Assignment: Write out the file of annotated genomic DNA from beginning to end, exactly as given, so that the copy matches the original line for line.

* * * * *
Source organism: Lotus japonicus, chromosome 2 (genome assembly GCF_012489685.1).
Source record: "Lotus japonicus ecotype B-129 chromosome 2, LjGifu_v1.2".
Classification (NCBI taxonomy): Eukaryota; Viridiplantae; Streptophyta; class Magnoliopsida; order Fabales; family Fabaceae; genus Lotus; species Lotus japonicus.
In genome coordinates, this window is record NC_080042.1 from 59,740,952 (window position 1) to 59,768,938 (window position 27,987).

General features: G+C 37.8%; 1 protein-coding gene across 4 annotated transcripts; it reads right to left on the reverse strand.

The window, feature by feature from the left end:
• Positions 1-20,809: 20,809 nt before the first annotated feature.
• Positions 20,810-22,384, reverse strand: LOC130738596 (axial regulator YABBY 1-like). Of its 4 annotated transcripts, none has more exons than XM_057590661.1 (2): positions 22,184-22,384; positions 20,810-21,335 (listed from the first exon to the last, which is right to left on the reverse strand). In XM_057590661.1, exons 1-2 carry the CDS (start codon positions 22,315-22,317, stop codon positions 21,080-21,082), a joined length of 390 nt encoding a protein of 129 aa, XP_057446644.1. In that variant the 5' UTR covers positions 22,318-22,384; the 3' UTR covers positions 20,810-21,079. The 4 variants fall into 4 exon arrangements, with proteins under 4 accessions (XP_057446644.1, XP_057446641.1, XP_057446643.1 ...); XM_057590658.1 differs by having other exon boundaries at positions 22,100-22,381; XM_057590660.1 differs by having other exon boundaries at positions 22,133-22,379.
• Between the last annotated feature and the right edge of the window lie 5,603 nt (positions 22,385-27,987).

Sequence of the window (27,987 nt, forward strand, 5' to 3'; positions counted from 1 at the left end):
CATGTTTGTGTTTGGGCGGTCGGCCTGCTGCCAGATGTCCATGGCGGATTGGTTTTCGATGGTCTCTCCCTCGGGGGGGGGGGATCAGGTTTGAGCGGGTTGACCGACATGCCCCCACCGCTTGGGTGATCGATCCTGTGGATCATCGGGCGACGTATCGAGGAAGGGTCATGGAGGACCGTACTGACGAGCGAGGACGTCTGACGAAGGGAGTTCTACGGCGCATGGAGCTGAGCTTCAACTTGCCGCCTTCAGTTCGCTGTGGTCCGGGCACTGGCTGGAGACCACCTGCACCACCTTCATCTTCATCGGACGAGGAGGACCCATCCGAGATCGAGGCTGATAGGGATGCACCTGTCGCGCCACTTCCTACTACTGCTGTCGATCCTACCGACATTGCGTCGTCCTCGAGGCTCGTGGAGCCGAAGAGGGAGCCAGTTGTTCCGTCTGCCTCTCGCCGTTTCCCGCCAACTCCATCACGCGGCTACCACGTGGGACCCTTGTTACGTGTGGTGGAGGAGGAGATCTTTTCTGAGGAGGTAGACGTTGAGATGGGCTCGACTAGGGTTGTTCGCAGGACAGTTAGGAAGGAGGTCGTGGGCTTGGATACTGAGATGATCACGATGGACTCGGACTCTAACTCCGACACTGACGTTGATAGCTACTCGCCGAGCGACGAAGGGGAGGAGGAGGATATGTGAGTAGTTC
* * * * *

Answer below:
Source organism: Lotus japonicus, chromosome 2 (genome assembly GCF_012489685.1).
Source record: "Lotus japonicus ecotype B-129 chromosome 2, LjGifu_v1.2".
Classification (NCBI taxonomy): Eukaryota; Viridiplantae; Streptophyta; class Magnoliopsida; order Fabales; family Fabaceae; genus Lotus; species Lotus japonicus.
In genome coordinates, this window is record NC_080042.1 from 59,740,952 (window position 1) to 59,768,938 (window position 27,987).

General features: G+C 37.8%; 1 protein-coding gene across 4 annotated transcripts; it reads right to left on the reverse strand.

The window, feature by feature from the left end:
• Positions 1-20,809: 20,809 nt before the first annotated feature.
• Positions 20,810-22,384, reverse strand: LOC130738596 (axial regulator YABBY 1-like). Of its 4 annotated transcripts, none has more exons than XM_057590661.1 (2): positions 22,184-22,384; positions 20,810-21,335 (listed from the first exon to the last, which is right to left on the reverse strand). In XM_057590661.1, exons 1-2 carry the CDS (start codon positions 22,315-22,317, stop codon positions 21,080-21,082), a joined length of 390 nt encoding a protein of 129 aa, XP_057446644.1. In that variant the 5' UTR covers positions 22,318-22,384; the 3' UTR covers positions 20,810-21,079. The 4 variants fall into 4 exon arrangements, with proteins under 4 accessions (XP_057446644.1, XP_057446641.1, XP_057446643.1 ...); XM_057590658.1 differs by having other exon boundaries at positions 22,100-22,381; XM_057590660.1 differs by having other exon boundaries at positions 22,133-22,379.
• Between the last annotated feature and the right edge of the window lie 5,603 nt (positions 22,385-27,987).

Sequence of the window (27,987 nt, forward strand, 5' to 3'; positions counted from 1 at the left end):
CATGTTTGTGTTTGGGCGGTCGGCCTGCTGCCAGATGTCCATGGCGGATTGGTTTTCGATGGTCTCTCCCTCGGGGGGGGGGGATCAGGTTTGAGCGGGTTGACCGACATGCCCCCACCGCTTGGGTGATCGATCCTGTGGATCATCGGGCGACGTATCGAGGAAGGGTCATGGAGGACCGTACTGACGAGCGAGGACGTCTGACGAAGGGAGTTCTACGGCGCATGGAGCTGAGCTTCAACTTGCCGCCTTCAGTTCGCTGTGGTCCGGGCACTGGCTGGAGACCACCTGCACCACCTTCATCTTCATCGGACGAGGAGGACCCATCCGAGATCGAGGCTGATAGGGATGCACCTGTCGCGCCACTTCCTACTACTGCTGTCGATCCTACCGACATTGCGTCGTCCTCGAGGCTCGTGGAGCCGAAGAGGGAGCCAGTTGTTCCGTCTGCCTCTCGCCGTTTCCCGCCAACTCCATCACGCGGCTACCACGTGGGACCCTTGTTACGTGTGGTGGAGGAGGAGATCTTTTCTGAGGAGGTAGACGTTGAGATGGGCTCGACTAGGGTTGTTCGCAGGACAGTTAGGAAGGAGGTCGTGGGCTTGGATACTGAGATGATCACGATGGACTCGGACTCTAACTCCGACACTGACGTTGATAGCTACTCGCCGAGCGACGAAGGGGAGGAGGAGGATATGTGAGTAGTTC